In summary,

(1) What motivates you to pursue a certain state of affairs is your knowledge about the facts of that state.

(2) Furthermore, you find those facts compelling entirely because of certain brute facts about your constitution.

(3) Sometimes the facts motivating you are brute facts about your constitution. That is, sometimes you are explicitly taking these brute facts into account when you decide to pursue the state.

(4) However, often the facts motivating you do not include any brute facts about your constitution.

It's important to distinguish the facts that motivate you from the facts about what motivates you. These two sets of facts overlap, but they do not coincide. This is a tricky but very illuminating distinction.

Quote:
When you approach my example of vanilla ice cream, you presuppose the existence of a taste for the flavor of vanilla. If I didn't have such a taste, the flavor of vanilla would not be pleasant to me, as you suppose. Instead of talking about this taste, you shift your focus to a more self-conscious, reflective desire for pleasure.

I am attempting to argue that when it comes to rational planning, we regard the things we have a taste for and the things we value differently. A rational planner values getting things he just happens to like (things he has a taste for), but these things are of value to him only because he antecedently likes them, and only insofar as he likes them – the things he likes have value for him only contingently on the existence of the desire in question.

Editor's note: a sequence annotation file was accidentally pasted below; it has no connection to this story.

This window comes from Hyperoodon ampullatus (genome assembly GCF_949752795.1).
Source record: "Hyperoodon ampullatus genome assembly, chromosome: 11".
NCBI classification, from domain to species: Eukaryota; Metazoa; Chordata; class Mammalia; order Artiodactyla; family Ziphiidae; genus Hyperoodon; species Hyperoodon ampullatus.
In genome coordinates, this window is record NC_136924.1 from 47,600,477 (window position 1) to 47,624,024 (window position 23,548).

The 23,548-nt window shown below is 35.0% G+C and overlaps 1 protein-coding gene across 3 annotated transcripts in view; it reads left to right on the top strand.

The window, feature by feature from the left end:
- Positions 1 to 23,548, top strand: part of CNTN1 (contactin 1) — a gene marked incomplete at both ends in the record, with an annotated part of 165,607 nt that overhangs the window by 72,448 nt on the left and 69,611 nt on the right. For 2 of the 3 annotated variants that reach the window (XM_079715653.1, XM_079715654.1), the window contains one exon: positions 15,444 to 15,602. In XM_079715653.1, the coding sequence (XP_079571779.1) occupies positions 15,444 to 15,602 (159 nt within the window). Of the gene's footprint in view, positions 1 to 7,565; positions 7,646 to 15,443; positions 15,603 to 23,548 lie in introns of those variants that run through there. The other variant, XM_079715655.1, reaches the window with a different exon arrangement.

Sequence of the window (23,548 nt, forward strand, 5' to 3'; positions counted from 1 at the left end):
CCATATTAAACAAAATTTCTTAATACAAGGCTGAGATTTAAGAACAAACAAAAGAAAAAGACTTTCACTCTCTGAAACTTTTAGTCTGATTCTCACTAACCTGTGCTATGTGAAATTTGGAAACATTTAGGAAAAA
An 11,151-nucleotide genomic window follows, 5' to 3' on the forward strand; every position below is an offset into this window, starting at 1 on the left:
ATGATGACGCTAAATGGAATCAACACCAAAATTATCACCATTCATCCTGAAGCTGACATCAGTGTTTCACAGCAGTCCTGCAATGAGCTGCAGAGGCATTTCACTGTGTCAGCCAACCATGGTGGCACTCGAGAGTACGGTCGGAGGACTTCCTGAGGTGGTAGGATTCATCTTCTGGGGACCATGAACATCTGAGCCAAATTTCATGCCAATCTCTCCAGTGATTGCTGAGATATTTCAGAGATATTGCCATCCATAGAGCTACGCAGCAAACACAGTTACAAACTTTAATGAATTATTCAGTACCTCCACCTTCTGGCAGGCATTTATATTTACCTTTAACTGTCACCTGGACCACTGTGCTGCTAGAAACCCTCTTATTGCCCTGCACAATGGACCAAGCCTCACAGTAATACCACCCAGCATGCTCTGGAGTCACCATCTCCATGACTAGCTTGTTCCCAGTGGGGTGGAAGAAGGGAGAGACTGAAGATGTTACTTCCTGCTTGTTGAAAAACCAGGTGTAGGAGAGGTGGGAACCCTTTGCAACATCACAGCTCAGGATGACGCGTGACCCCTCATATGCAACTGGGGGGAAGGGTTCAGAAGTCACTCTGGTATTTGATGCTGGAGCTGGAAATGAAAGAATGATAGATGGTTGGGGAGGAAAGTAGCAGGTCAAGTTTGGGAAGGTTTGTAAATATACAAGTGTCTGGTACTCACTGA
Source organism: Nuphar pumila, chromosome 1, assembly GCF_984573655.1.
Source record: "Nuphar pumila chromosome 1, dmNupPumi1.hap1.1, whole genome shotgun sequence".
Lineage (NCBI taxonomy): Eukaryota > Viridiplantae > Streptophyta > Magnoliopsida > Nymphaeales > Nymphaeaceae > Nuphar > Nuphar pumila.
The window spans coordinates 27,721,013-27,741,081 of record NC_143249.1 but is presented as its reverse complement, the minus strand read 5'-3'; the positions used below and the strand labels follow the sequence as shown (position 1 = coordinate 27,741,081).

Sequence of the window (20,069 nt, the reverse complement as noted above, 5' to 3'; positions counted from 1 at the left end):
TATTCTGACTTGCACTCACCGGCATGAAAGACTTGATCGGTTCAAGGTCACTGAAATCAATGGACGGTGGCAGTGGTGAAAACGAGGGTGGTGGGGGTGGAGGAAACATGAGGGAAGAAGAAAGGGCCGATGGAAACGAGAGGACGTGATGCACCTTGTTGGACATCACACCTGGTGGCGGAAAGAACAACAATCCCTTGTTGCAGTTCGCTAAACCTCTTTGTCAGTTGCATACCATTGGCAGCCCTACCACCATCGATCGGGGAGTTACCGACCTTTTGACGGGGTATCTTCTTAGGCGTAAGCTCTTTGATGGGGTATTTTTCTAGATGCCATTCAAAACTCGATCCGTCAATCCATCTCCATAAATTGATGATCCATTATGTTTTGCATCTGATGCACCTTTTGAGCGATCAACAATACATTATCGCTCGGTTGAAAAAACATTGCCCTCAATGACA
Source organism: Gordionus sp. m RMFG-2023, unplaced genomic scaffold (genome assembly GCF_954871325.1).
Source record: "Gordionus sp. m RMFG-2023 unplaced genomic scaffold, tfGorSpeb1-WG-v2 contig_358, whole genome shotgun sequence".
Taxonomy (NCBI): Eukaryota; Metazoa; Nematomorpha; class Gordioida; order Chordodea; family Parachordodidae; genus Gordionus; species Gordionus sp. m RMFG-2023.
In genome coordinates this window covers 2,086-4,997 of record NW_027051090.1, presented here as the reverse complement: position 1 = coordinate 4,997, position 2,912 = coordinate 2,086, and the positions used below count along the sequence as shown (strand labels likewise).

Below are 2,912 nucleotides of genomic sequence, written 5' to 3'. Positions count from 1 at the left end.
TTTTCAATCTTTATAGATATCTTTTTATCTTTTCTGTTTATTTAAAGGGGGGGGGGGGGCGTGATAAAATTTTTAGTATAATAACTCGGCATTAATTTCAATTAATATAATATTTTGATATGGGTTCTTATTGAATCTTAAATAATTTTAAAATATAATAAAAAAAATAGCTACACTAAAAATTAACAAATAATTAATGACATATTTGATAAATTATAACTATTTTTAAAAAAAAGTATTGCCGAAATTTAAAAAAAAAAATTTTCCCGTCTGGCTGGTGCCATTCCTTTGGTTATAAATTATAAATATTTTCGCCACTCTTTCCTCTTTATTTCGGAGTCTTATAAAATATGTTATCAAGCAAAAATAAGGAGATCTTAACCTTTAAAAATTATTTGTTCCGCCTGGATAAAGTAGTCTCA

In terms of what I wrote above, the rational planner tries to take into account all of the facts that motivate him to pursue one state over another. He doesn't necessarily care about the facts about what motivates him. So he might, in principle, not take his tastes into account at all. Admittedly, that seems very unlike a modern-day human.

But if humans ever gain the ability to rewire themselves and to change what motivates them, then some might choose to write tastes out of their decision procedures entirely. They might still have tastes, but they wouldn't take those tastes into account when deciding what to do. They would weigh different potential states using facts about those states that have nothing to do with whether anyone is experiencing any enjoyment.